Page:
Simple Tips to Keep Your Plumbing in Good Condition

Very few people think of their plumbing systems until there seems to be a problem somewhere. This is one of the most important systems of your home or property and you should do everything possible to keep it in the best conditions to avoid costly repairs and replacements. Drain Rescue Plumbers can inspect and maintain your plumbing and also carry out the necessary repairs and replacements even in emergencies. However, if you use simple care advice, it will greatly reduce the amount of time a plumber really needs to rescue you. 

Tip 1: Minimize grease build-up in your kitchen sink by using a strainer to pick up the fatty items and dispose of them in the trash instead of running down the drain. To keep the same problem at a low level, consider letting hot water run down the kitchen drain to get rid of any buildup of existing grease and soap. 

Tip 2 – Avoid letting the hair fall out of the bathroom. This is one of the things that bring plumbing problems in the bathroom and that can prevent you from being cautious with what is in the drain. A wet, dry vacuum can be useful in removing any clutter that may be around the surface of the drain before it finds its way down into your line and causes problems with your plumbing system. 

Tip 3: Be careful when draining chemicals in the toilet or in the toilets of the house. You may not think it’s harmful, but there are chemicals that are very aggressive and end up devouring the pipes and causing damage and leaks. Find a better way to eliminate any chemicals, including caustic chemicals, so that you do not end up damaging the pipeline and repairing replacements and expensive repairs. 

Tip 4 – Replace old pipes in your system. This is especially important when you move into an old house that may have been remodeled. Remember that the materials that were used a few years ago are not as durable and of quality as those currently available. A replacement project before problems appear can be a very good idea instead of waiting until you start having one problem after another with the old pipes.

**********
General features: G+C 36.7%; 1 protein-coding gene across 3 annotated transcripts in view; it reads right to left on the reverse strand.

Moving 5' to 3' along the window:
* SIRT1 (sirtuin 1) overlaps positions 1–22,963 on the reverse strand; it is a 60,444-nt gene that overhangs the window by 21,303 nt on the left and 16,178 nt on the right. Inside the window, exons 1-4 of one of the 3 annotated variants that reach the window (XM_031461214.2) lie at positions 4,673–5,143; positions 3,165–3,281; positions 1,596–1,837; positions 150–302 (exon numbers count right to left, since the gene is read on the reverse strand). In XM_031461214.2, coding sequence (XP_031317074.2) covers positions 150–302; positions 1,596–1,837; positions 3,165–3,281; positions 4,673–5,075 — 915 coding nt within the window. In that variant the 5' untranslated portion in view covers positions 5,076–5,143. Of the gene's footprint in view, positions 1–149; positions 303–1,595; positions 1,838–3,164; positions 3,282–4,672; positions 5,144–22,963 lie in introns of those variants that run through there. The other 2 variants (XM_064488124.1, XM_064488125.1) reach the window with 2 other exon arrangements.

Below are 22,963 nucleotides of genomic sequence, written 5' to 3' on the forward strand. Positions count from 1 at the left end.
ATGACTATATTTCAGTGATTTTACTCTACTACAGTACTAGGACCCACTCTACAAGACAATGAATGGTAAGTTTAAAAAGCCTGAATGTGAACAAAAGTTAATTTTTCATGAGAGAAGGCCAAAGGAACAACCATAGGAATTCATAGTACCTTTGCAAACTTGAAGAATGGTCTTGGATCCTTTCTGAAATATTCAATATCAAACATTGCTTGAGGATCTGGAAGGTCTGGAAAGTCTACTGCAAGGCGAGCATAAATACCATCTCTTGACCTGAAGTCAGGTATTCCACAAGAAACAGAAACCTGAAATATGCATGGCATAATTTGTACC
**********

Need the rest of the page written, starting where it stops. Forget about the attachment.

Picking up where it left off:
Tip 5 – Always prepare for the weather. For example, before winter stabilizes, try to condition the pipes so they can withstand extremely cold conditions. The heating in your home must also be updated and functional. You will be saved from so many common problems when you can prevent your pipes from freezing. If you are not sure how to do it, let a reputable plumber guide you. 

Tip 6 – Keep an eye on your water heater. A leaking heater can cause you many problems, so be sure to keep it properly. You can reduce the problems by draining them every season so that there is no sediment that can cause the failure of your heater. The water pressure around the house should also be good enough so that it is not too difficult to handle for the pipes. 


Dear Jack: New Infographic- Rent Vs. Own: Which Option Is Best For You?

3 years, 8 months.

Dear Jack,

I’ve been mentioning to you about our family’s plans to move out of our townhouse and into “a real house with a yard and one that’s in the right school discrict.” (That’s important here in Nashville.)

After having owned our townhouse for 6 years now, we are finally at the point at which we could sell it and actually make a profit.

For now it’s sort of a waiting game, as we continue to build our savings after having gone debt-free a year ago. Meanwhile, the prices in the neighborhoods we are considering moving to are now affordable… but how long?

The paradox: The longer we wait to move from our townhouse (as we continue to put more in savings for the down payment on our next house and watch the value of our townhouse continue to rise), the more likely the prices will also rise on the house we want to move into.

When should we move? We’ve got our sights on early next year.

This brand-new infographic below does a great job explaining which option is better, renting or owning. While it doesn’t relate to us in that we already own our townhouse instead of renting it, it does relate in helping me personally see that by owning it 7 years makes it more of an investment than selling it sooner.

Ten years would be ideal, but again, we have to keep watch on prices of the neighborhoods we’re interested in.

It’s hard to imagine what it will be like actually moving into the house that our family plans to live in for the rest of your childhood.

We’ve been working towards this goal for a while now.

I remember back in the days when it seemed the value of our townhome would stay in the negative forever.

But we’ve worked hard to pay off our debts, save our money, and keep a close eye on what’s going on out there.

Maybe by early next year…




Infographic courtesy of SpareFoot.

Courtesy of: SpareFoot